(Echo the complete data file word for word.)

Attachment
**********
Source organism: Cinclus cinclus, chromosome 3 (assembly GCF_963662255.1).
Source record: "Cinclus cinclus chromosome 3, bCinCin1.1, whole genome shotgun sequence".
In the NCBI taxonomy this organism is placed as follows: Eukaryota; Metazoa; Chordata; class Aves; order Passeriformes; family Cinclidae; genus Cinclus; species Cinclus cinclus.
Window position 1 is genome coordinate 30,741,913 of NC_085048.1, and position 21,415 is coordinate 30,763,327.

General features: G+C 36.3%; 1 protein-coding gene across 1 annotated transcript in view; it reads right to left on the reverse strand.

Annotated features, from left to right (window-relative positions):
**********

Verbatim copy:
Source organism: Cinclus cinclus, chromosome 3 (assembly GCF_963662255.1).
Source record: "Cinclus cinclus chromosome 3, bCinCin1.1, whole genome shotgun sequence".
In the NCBI taxonomy this organism is placed as follows: Eukaryota; Metazoa; Chordata; class Aves; order Passeriformes; family Cinclidae; genus Cinclus; species Cinclus cinclus.
Window position 1 is genome coordinate 30,741,913 of NC_085048.1, and position 21,415 is coordinate 30,763,327.

General features: G+C 36.3%; 1 protein-coding gene across 1 annotated transcript in view; it reads right to left on the reverse strand.

Annotated features, from left to right (window-relative positions):